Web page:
For the September gathering of the Second Saturday Scrum Club , seven of the nine official members managed to attend either the first or the second of the day's games. At 1:00 p.m. I put the board game Battlestations on the table, a game I bought during the pandemic in anticipation of playing with the club once we all could gather in person again. The main event, however, is always our 4:30 game, and this month the club tried another set of wargaming rules new to most of us, To the Strongest! John and Steve organized the game and taught the rest of us the rules. To the Strongest! The Scrum Club sometimes flagellates itself for a bit of ADHD when it comes to jumping from one ruleset to the next from month to month. In the four years we've been meeting, I think we've only once played the same set of rules in two consecutive months ( Chainmail in January and February of 2020). In fact, that's the only set of rules we've played more than once at an official Scrum Clu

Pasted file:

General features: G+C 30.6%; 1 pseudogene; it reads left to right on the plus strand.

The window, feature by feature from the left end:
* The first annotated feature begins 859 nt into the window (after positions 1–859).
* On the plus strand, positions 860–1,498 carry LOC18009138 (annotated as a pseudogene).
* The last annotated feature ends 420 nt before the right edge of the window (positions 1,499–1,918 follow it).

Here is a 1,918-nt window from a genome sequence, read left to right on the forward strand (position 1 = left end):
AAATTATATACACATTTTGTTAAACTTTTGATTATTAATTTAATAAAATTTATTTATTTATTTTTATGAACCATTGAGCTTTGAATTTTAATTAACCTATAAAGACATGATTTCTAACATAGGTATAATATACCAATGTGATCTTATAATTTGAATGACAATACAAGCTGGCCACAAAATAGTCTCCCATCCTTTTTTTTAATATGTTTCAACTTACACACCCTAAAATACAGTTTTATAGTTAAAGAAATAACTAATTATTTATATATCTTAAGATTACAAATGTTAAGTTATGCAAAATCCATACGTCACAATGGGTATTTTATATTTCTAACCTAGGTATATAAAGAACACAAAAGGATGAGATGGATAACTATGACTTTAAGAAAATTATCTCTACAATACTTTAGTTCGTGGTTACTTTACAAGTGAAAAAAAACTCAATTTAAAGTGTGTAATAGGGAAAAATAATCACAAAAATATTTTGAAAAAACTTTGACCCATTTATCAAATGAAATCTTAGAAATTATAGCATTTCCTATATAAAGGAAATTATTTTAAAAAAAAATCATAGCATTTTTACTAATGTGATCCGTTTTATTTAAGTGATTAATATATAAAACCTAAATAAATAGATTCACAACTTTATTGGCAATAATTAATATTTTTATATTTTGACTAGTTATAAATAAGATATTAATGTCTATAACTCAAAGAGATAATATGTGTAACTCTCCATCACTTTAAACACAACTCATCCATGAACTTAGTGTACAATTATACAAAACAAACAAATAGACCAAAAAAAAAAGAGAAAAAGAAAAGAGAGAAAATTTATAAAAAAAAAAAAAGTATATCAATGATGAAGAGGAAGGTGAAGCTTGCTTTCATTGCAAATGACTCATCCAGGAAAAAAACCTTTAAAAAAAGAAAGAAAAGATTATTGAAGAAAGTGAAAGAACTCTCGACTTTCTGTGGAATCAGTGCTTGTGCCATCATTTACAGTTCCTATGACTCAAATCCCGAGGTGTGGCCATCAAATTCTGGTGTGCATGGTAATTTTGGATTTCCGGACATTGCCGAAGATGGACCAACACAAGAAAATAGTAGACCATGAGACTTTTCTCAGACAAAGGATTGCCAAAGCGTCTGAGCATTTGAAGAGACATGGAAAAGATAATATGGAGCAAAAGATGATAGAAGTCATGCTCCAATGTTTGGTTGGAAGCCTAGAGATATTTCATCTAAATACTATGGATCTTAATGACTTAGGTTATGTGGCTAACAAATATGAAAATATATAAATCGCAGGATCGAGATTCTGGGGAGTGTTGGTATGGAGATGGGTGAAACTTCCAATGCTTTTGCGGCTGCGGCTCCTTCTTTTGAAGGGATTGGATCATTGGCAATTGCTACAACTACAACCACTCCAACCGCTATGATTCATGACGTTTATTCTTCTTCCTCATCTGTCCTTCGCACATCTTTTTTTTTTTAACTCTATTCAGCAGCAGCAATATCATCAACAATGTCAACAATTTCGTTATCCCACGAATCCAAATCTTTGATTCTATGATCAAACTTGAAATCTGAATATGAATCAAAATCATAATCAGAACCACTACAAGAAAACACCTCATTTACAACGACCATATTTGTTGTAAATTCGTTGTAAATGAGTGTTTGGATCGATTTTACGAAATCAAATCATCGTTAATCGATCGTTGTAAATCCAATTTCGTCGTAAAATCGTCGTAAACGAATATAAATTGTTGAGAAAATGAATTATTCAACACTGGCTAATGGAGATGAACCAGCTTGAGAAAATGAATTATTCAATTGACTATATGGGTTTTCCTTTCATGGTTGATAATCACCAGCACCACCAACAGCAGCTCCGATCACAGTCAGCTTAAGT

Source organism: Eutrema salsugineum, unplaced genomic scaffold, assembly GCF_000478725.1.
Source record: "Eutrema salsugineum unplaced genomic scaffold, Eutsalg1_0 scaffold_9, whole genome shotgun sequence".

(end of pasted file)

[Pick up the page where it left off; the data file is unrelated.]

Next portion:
We sent in the Schlock Troopers once again last weekend to give John S. a chance to test out some new Star Schlock character profiles that he wants to include in an upcoming secret project as well as test a new approach to asymmetrical and dynamic missions for each team. Conceptually the approach to the mission cards is novel and allows players to revise their goals in response to developments in the game. It'll take quite a bit of playing and tinkering with these mission cards (each team chooses three, and then uses or discards them in different ways as the game proceeds) to get the kinks worked out, but they are already quite promising. It's a mechanism unlike any I've encountered, and it addresses some of the concerns we had in the last playtest game around mission objectives. A simpler version of this asymmetrical missions mechanism was part of the very first playtest game I did with John about three years ago, and then it disappeared from most subsequent playtests.